Does your website homepage design meet the expectations of your visitors? We often find website homepages so busy with content, they leave users overwhelmed and uncertain of where to click or what action to take. Additionally, because the majority of a publisher’s organic website traffic lands on individual article pages, we view the website homepage as a parsing page—a page a user clicks on after they’ve read an article to get familiar with the website and figure out what, if any, additional action they want to take.
For nearly two decades, Mequoda has been exploring and expanding the evolving art and science of digital magazine publishing. And while building and studying how users move through our websites, and through the development of dozens of business plans and subsequent website redesigns, we have come across three of the most important tasks that users engage in on website homepages.
The Most Important Tasks a User Should Be Able to Accomplish From Your Homepage
User Task for Website Homepage Design #1 – Learn More.
When a user arrives on your homepage, do you make it clear who you are and what they can accomplish on your webiste? On the website homepage of Food Gardening Network, we start by displaying visual tiles representing each of the critical sections of the website. For Food Gardening Network and most of the systems we operate, there’s typically:
- There’s a tile representing the free Daily tab where we publish SEO’d content seeking to answer the questions users have about food gardening
- There’s a tile for Freebies, which are the free incentives we give away to encourage visitors to subscribe to our email newsletter
- There’s a tile for the premium Magazine section of the site, where visitors will find HTML-based monthly issues of our magazine
- There’s a tile representing our premium Collections, where users can learn everything they need to know about how to grow, harvest and enjoy over 40 different foods from their garden
Below the tiles, there is an About Us section, placed deliberately ‘above the fold’ so that users see it and don’t need to scroll when they’re on a desktop.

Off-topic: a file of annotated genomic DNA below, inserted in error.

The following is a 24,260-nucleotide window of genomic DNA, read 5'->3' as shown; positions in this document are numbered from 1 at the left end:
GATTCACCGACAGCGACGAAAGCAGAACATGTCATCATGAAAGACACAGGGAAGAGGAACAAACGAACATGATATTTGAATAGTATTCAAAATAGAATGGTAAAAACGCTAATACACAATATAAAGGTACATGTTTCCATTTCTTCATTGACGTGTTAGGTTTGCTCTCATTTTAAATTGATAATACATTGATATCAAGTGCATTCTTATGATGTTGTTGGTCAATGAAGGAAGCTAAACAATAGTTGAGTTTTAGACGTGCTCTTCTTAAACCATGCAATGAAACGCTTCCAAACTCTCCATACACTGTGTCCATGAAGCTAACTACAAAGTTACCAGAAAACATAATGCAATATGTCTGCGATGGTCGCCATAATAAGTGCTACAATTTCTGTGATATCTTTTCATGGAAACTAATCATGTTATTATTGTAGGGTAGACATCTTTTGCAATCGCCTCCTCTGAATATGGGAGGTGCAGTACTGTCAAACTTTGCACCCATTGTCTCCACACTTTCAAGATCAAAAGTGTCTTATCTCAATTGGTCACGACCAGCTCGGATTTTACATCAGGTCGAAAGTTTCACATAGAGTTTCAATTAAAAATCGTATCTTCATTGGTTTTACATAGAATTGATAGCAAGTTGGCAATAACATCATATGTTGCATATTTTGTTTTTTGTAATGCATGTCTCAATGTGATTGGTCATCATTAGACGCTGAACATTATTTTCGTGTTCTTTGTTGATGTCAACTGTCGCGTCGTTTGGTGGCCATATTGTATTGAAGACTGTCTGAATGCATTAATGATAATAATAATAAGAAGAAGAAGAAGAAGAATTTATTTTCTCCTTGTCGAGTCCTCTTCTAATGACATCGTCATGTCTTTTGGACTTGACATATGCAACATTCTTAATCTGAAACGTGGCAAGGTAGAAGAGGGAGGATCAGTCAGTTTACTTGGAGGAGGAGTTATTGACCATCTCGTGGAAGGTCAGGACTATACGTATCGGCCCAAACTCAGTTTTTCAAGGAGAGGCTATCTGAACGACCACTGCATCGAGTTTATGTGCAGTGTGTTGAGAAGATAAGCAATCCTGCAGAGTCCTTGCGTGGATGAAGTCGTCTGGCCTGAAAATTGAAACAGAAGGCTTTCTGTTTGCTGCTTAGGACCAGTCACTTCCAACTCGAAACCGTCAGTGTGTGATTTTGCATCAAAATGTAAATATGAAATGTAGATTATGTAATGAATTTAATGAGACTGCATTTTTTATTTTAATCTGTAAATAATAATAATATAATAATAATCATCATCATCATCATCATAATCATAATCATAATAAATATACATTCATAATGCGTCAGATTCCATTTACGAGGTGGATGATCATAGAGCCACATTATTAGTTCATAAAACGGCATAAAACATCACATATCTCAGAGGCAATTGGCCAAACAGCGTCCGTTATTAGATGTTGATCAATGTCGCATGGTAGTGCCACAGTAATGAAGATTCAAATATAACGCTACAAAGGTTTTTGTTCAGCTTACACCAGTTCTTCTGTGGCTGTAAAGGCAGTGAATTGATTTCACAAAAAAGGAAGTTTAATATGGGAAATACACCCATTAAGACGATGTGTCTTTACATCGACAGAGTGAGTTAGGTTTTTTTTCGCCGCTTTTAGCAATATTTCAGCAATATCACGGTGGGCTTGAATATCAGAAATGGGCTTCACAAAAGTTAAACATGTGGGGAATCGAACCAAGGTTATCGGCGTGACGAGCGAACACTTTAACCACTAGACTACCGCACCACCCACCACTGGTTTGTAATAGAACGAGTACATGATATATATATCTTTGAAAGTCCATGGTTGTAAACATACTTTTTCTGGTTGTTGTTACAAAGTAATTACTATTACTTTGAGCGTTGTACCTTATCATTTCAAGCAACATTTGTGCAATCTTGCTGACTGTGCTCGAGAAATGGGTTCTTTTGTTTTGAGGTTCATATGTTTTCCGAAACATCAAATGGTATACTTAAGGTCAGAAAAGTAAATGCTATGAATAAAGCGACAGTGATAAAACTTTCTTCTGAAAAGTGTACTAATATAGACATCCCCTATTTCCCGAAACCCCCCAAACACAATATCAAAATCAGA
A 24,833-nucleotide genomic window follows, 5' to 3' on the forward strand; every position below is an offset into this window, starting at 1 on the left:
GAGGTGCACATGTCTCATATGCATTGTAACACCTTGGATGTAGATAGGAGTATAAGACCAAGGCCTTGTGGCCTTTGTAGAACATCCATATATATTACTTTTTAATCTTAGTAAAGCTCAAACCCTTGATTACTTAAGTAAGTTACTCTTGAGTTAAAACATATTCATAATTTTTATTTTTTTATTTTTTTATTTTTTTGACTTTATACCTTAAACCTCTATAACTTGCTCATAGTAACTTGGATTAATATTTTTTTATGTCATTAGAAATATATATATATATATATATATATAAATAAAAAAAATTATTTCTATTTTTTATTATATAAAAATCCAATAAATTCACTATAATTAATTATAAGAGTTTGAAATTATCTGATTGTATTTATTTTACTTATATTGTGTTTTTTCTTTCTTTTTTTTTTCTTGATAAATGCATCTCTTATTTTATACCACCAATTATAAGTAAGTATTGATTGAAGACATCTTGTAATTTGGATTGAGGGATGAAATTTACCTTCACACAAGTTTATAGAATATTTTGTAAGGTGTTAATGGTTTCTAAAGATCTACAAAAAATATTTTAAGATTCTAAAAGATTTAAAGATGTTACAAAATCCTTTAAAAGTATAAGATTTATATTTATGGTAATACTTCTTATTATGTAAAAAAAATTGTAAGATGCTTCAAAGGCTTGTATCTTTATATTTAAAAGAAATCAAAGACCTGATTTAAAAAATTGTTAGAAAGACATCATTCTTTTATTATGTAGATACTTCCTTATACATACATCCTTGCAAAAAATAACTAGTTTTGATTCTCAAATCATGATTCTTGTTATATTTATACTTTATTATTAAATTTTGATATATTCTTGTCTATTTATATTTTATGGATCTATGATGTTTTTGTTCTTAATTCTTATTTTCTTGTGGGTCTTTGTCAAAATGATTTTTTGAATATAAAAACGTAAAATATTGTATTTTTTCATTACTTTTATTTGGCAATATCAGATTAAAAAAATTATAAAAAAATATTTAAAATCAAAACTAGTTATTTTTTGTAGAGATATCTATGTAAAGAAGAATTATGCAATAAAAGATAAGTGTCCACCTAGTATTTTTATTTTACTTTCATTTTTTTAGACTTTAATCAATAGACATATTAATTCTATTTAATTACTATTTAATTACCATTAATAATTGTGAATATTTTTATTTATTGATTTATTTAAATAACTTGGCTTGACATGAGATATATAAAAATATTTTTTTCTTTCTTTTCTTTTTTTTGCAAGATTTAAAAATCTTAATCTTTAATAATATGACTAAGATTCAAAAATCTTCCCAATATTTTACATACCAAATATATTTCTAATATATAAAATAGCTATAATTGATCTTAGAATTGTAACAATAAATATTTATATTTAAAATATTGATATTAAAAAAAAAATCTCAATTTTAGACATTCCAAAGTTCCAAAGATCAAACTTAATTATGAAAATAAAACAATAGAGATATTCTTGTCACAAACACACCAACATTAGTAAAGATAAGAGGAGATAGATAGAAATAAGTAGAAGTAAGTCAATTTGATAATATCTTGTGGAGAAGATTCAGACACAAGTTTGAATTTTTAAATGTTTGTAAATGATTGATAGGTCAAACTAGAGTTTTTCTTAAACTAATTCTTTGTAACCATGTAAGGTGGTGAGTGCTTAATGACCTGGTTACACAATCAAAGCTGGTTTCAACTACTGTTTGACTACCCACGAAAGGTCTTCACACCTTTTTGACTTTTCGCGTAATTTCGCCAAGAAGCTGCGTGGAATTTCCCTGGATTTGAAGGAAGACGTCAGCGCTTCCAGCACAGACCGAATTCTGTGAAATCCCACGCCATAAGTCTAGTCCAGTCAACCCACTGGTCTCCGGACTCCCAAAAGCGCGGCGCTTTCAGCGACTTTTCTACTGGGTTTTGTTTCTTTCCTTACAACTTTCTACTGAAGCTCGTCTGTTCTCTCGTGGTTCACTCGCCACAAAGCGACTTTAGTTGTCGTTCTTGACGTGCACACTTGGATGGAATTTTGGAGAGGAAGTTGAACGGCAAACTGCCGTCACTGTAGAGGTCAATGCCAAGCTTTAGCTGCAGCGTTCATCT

User Task for Website Homepage Design #2 – Subscribe.
This doesn’t just apply to the homepage, there should be a permanent place for someone to subscribe on every page of your website if they are not already logged in. You might be thinking, “wait, why would anyone subscribe from the homepage before they’ve even seen any content?” Well, there are a few good reasons:
- They have likely gotten to your homepage after visiting other pages from search or social, and asked, “Hey, what’s this site all about?”
- This might not be their first time coming to your website
- They may have been sent by a friend who told them to subscribe
Plus, sometimes people just want to see your offering, even if they don’t plan to subscribe immediately. And if subscription revenue is your main source of revenue, why would you hide the call to action?
For Yankee magazine, the big red “Join Now” button is how they entice people to become subscribers. Their subscription is more of an all-inclusive membership that includes the magazine, hence the “join” language.
User Task for Website Homepage Design #3 – Search.
In usability studies, if you tell a user to find something on your website, whether it’s a topic, article, or product, the first thing a user will look for is your search bar. And if you look at the analytics behind your search bar, you’ll get lots of insight into what people feel they can’t find themselves. Giving users a search bar signified by the global symbol for search—the magnifying glass—or making sure it says “Search” will keep visitors on your site longer and trust your product more.
The age of the Internet has created many subscription websites that are like older homes—remodeled repeatedly with no master plan for making the rooms work together. Many pitfalls are waiting to ensnare the overworked, over-extended website publishing team. Brand integrity, clear messages, easy-to-use order flows, and intuitive navigation fall victim to the race to keep up. It may give you some relief to know that best practices in website homepage design and execution are often a simple case of common sense—that, and an understanding of your audience’s expectations and perspectives.
Every subscription website is unique to its own audience, so you can’t make blanket rules for homepages like the best colors to use, or anything that will tell you exactly how to design a homepage, however, no matter what magazine or content you sell, the three user tasks must be able to be fulfilled quickly and easily.
Is there another user task you think is important? What would you add?